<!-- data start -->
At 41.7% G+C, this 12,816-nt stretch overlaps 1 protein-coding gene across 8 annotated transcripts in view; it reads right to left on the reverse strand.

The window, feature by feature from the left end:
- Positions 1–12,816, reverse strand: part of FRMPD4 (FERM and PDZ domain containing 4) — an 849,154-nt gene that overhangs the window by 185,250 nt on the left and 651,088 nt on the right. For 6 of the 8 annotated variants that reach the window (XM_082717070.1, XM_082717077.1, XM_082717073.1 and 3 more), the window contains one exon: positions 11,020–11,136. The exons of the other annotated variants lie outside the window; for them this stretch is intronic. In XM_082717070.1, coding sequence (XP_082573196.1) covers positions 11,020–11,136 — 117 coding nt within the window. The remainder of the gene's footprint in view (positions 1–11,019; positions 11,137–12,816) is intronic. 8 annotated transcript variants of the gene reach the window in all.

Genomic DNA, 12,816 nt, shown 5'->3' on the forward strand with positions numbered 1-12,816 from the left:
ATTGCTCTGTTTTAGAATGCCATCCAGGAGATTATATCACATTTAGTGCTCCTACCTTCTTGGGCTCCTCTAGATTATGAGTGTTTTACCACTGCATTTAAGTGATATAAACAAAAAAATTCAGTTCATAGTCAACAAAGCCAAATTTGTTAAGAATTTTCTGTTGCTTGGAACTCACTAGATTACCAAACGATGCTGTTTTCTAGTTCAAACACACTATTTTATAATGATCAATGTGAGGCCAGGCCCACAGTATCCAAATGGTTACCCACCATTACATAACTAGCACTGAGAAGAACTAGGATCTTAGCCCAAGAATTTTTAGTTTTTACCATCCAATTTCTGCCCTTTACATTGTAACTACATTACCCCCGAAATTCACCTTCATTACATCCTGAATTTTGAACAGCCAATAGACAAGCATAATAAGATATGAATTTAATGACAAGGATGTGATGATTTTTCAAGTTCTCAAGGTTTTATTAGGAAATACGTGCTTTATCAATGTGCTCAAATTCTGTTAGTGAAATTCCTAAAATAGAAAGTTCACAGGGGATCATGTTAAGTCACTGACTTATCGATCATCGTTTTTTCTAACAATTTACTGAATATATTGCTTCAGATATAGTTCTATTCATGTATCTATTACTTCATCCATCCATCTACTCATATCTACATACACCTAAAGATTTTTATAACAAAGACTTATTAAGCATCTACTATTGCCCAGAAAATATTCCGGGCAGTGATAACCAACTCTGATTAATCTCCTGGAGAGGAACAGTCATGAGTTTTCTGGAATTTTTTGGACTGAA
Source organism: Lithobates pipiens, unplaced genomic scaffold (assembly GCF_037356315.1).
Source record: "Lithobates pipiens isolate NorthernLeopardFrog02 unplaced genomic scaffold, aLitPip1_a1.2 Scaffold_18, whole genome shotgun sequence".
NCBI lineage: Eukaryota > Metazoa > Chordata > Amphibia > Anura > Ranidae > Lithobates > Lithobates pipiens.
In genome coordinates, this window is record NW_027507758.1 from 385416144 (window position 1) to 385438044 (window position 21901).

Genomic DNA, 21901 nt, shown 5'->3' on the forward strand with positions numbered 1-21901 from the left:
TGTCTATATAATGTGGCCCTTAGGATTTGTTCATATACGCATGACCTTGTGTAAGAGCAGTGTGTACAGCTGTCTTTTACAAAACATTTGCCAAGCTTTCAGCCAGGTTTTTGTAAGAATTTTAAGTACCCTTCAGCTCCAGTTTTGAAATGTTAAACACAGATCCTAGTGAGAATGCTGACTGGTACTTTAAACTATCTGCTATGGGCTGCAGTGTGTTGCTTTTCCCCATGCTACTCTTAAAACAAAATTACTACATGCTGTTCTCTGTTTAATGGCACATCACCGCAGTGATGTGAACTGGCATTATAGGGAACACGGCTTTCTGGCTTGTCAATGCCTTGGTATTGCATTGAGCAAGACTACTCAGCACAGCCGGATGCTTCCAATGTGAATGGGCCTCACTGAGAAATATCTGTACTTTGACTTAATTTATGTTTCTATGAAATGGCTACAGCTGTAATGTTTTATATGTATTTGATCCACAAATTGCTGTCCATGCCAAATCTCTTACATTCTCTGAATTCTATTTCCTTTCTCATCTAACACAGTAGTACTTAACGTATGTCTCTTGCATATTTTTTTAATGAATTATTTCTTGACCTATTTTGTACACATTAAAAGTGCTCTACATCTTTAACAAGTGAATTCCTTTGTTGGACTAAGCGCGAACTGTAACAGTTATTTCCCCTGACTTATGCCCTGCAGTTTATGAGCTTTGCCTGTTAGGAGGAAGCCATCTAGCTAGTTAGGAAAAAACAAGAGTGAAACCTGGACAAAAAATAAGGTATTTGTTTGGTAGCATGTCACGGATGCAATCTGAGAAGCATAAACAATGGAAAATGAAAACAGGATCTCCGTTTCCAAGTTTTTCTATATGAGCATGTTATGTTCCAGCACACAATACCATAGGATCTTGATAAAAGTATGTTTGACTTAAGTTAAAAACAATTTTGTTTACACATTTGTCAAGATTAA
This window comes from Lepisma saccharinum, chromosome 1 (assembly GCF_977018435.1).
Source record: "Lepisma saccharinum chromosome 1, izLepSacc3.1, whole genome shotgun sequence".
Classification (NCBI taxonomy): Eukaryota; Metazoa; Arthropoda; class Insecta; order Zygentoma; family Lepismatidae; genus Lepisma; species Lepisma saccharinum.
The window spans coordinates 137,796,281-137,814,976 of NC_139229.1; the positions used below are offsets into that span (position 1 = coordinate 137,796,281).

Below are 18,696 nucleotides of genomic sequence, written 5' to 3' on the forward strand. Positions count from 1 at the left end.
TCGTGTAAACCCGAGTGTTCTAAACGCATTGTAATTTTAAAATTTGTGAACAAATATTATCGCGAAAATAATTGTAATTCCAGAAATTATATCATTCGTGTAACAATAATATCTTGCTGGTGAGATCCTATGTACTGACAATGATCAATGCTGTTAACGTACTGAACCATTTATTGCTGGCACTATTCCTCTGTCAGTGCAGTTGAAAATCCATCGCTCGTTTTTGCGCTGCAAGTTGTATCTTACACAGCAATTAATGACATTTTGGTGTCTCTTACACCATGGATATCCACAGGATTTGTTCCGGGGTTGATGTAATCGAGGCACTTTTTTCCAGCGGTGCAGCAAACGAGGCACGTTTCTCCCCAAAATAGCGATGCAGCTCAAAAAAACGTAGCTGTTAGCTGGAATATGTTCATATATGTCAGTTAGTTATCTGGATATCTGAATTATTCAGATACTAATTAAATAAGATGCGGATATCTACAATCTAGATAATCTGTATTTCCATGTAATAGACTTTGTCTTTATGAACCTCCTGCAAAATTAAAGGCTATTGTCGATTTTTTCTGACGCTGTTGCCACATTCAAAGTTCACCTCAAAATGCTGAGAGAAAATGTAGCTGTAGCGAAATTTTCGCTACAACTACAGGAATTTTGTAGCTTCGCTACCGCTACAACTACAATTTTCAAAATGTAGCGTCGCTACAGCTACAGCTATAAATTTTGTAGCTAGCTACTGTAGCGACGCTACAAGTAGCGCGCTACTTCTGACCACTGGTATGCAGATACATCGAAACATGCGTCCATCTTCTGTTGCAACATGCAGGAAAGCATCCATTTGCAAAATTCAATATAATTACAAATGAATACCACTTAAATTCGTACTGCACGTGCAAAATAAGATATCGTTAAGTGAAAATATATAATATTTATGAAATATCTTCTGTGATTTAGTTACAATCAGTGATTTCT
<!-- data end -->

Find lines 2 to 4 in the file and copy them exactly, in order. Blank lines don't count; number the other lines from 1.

The window, feature by feature from the left end:
- Positions 1–12,816, reverse strand: part of FRMPD4 (FERM and PDZ domain containing 4) — an 849,154-nt gene that overhangs the window by 185,250 nt on the left and 651,088 nt on the right. For 6 of the 8 annotated variants that reach the window (XM_082717070.1, XM_082717077.1, XM_082717073.1 and 3 more), the window contains one exon: positions 11,020–11,136. The exons of the other annotated variants lie outside the window; for them this stretch is intronic. In XM_082717070.1, coding sequence (XP_082573196.1) covers positions 11,020–11,136 — 117 coding nt within the window. The remainder of the gene's footprint in view (positions 1–11,019; positions 11,137–12,816) is intronic. 8 annotated transcript variants of the gene reach the window in all.

Genomic DNA, 12,816 nt, shown 5'->3' on the forward strand with positions numbered 1-12,816 from the left: